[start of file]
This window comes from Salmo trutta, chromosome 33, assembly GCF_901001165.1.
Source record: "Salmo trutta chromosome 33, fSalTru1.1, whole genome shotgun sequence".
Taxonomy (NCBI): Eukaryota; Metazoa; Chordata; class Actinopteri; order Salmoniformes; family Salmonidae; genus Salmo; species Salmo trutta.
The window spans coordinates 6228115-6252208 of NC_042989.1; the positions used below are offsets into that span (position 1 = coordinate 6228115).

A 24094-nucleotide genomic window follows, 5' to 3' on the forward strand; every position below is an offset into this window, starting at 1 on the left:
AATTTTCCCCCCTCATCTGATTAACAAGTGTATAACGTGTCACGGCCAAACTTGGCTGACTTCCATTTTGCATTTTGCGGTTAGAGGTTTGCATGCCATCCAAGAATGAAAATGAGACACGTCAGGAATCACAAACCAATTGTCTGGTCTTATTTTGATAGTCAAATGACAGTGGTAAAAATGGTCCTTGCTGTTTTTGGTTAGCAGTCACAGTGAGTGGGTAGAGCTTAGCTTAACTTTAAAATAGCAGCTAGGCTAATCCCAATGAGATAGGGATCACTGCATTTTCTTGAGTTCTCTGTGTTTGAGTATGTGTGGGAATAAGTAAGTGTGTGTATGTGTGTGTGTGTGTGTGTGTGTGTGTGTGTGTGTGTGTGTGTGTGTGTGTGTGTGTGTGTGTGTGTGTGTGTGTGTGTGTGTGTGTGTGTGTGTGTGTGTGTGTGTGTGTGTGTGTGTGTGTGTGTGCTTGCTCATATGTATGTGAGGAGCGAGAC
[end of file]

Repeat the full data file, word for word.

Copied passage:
This window comes from Salmo trutta, chromosome 33, assembly GCF_901001165.1.
Source record: "Salmo trutta chromosome 33, fSalTru1.1, whole genome shotgun sequence".
Taxonomy (NCBI): Eukaryota; Metazoa; Chordata; class Actinopteri; order Salmoniformes; family Salmonidae; genus Salmo; species Salmo trutta.
The window spans coordinates 6228115-6252208 of NC_042989.1; the positions used below are offsets into that span (position 1 = coordinate 6228115).

A 24094-nucleotide genomic window follows, 5' to 3' on the forward strand; every position below is an offset into this window, starting at 1 on the left:
AATTTTCCCCCCTCATCTGATTAACAAGTGTATAACGTGTCACGGCCAAACTTGGCTGACTTCCATTTTGCATTTTGCGGTTAGAGGTTTGCATGCCATCCAAGAATGAAAATGAGACACGTCAGGAATCACAAACCAATTGTCTGGTCTTATTTTGATAGTCAAATGACAGTGGTAAAAATGGTCCTTGCTGTTTTTGGTTAGCAGTCACAGTGAGTGGGTAGAGCTTAGCTTAACTTTAAAATAGCAGCTAGGCTAATCCCAATGAGATAGGGATCACTGCATTTTCTTGAGTTCTCTGTGTTTGAGTATGTGTGGGAATAAGTAAGTGTGTGTATGTGTGTGTGTGTGTGTGTGTGTGTGTGTGTGTGTGTGTGTGTGTGTGTGTGTGTGTGTGTGTGTGTGTGTGTGTGTGTGTGTGTGTGTGTGTGTGTGTGTGTGTGTGTGTGTGTGTGTGTGTGTGTGCTTGCTCATATGTATGTGAGGAGCGAGAC